This post is a part of the Philadelphia History Initiative (@phillyhistory). This week our class is considering where we would invest in the cultural sector, what problems we would tackle, and what impact would we hope to have? Other posts in this series include @tmaust and his look at School Transportation.
Who is really at fault?
When looking at the cultural sector it is interesting to see self-blame emerge. To be sure, there are broken features of the cultural sector, just like one might find in any sector of the economy. Yet, to look at the cultural sector and assess what is broken is only part of the problem.
The biggest problem of the cultural sector is the mission of the organizations within. Altruistic missions have little place in a society and culture that is focused first and foremost on economic and individual value.
The Mission Statement of the Philadelphia Orchestra could be the same for any musical ensemble, yet many seem to have more Capitalization
Cultural institutions such as Arte Publico wait to receive grants and funding when they are clearly in the broad national interest. Education, which includes art, is a human right, and should not be dependent on special funding, grants, or relegated to its own sector. Yet this basic human right is not supported be people ever more focused on individual economic gain in the current society and culture of the United States.
What does that mean?
Barring a revolution, the cultural sector will continue to rely on accumulating resources in the process of Capitalization. Most of these resources remain hotly contested due to increased competition in the arts. The cultural sector will not survive this competition, especially with the increased competition of corporate-backed cultural arts, like the Atlanta World of Coke.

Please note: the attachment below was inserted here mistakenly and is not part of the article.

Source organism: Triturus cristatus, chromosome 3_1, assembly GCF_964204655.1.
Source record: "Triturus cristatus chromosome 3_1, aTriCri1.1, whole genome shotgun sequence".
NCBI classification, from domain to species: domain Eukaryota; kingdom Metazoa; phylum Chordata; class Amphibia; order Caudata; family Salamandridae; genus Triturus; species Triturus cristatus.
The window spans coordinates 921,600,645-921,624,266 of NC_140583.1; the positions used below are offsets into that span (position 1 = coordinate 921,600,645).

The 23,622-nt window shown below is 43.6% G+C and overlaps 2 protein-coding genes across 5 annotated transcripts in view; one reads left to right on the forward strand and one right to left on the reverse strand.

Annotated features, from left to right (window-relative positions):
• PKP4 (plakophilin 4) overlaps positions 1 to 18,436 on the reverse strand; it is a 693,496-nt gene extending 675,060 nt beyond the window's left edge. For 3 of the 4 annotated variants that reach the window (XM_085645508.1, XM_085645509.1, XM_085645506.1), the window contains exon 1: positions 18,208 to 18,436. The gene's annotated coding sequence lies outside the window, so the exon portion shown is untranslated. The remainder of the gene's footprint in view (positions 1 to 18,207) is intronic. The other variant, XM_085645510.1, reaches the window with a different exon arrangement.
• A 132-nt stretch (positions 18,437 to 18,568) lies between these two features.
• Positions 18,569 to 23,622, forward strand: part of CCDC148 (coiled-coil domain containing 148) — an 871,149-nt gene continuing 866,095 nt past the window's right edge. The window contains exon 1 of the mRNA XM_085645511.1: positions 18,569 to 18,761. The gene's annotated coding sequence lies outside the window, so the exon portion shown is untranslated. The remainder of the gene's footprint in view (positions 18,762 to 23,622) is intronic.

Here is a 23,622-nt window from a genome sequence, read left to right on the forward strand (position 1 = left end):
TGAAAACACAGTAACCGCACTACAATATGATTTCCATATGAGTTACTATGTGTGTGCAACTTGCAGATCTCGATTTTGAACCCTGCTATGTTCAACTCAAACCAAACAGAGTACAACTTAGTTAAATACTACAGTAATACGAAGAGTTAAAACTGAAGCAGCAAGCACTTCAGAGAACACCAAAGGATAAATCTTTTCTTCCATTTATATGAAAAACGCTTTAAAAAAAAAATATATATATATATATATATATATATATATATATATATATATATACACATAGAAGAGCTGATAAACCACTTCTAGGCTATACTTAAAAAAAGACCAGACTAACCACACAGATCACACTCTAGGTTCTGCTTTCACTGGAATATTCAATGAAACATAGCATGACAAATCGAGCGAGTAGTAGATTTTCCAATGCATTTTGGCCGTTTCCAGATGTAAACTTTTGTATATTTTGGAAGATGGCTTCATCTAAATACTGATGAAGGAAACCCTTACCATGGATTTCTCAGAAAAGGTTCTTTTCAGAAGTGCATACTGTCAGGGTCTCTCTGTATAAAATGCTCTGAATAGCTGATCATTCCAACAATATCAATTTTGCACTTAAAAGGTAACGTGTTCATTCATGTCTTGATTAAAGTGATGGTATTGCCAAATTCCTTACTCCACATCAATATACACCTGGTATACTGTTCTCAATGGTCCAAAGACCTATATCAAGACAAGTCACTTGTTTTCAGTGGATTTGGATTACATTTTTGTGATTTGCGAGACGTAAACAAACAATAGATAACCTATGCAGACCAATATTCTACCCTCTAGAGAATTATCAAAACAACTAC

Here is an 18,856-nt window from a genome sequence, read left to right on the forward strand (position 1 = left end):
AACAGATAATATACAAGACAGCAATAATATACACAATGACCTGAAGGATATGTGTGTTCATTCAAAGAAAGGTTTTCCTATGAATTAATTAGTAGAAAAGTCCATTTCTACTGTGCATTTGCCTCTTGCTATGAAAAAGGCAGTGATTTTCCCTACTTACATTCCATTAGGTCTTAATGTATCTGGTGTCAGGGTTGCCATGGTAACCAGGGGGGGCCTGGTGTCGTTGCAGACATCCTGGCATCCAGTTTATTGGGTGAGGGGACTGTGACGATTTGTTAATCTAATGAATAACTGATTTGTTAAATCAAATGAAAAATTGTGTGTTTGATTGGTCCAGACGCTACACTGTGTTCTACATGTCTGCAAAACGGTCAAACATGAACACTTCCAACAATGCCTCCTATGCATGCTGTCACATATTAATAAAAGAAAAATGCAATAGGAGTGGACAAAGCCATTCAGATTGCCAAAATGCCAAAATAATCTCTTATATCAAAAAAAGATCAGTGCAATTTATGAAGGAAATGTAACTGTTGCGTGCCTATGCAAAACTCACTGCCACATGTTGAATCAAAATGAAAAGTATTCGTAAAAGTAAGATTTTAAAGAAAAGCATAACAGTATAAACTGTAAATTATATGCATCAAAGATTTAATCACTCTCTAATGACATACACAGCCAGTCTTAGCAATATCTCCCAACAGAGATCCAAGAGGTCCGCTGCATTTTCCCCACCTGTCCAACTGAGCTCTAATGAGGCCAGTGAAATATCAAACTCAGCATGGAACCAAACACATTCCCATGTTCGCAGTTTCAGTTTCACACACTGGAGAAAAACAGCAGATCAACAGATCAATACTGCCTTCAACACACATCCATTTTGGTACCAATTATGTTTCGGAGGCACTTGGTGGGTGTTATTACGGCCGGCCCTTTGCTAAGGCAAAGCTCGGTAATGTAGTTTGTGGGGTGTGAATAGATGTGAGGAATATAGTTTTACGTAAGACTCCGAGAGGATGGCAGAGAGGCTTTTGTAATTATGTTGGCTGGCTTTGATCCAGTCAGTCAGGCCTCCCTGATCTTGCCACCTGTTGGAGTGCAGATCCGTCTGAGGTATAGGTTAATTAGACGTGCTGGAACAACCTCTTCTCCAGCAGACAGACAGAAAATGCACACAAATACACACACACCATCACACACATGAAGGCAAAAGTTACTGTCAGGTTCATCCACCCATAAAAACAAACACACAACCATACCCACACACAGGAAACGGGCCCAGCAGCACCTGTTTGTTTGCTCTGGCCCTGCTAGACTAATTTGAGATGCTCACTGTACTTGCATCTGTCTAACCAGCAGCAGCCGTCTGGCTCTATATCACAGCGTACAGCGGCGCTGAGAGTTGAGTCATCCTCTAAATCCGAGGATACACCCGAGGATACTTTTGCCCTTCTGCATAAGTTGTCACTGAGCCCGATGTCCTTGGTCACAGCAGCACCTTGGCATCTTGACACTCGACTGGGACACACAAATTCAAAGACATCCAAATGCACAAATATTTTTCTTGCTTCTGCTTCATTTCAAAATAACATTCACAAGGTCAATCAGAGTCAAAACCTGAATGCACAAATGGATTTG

Is this really the kind of culture we need? Does it matter?
What does the future look like?
In the film Idiocracy a crisis is created when a product similar to Gatorade is used instead of water in agriculture. While hilarious, their suggestion is unlikely to come true, at least in the immediate future. However, corporate thinking is still powerful and the current generational shift has done little to suggest that cultural institutions or non-cultural institutions, even corporations like Gatorade, will survive the new age of individualism if they cannot tailor themselves to the patterns of consumption on which people base their decisions.
Therefore, cultural institutions must abandon the mission of doing good for society. Cultural institutions must act solely in economic self-interest and change their mission to one of increased Capitalization in which they provide a platform that pleases the consumer. Consumers don't always act in their best interest, but cultural institutions must give the consumer what the consumer wants, if the institution hopes to survive.
The People’s Republic of Steem
One need not look further than the revolution Philadelphia History Initiative @phillyhistory , and #explore1918 where we are challenged to produce work that is not necessarily the most valuable to society, but rather what is most beneficial to economic growth in the Steem market.
As Che Guevara once argued, “...the fault of many of our artists and intellectuals lies in their original sin; they are not true revolutionaries. We can try to graft the elm tree so that it will bear pears, but at the same time we must plant pear trees.”
100% of the SBD rewards from this #explore1918 post will support the Philadelphia History Initiative @phillyhistory. This crypto-experiment conducted by graduate courses at Temple University's Center for Public History and MLA Program, is exploring history and empowering education. Click here to learn more.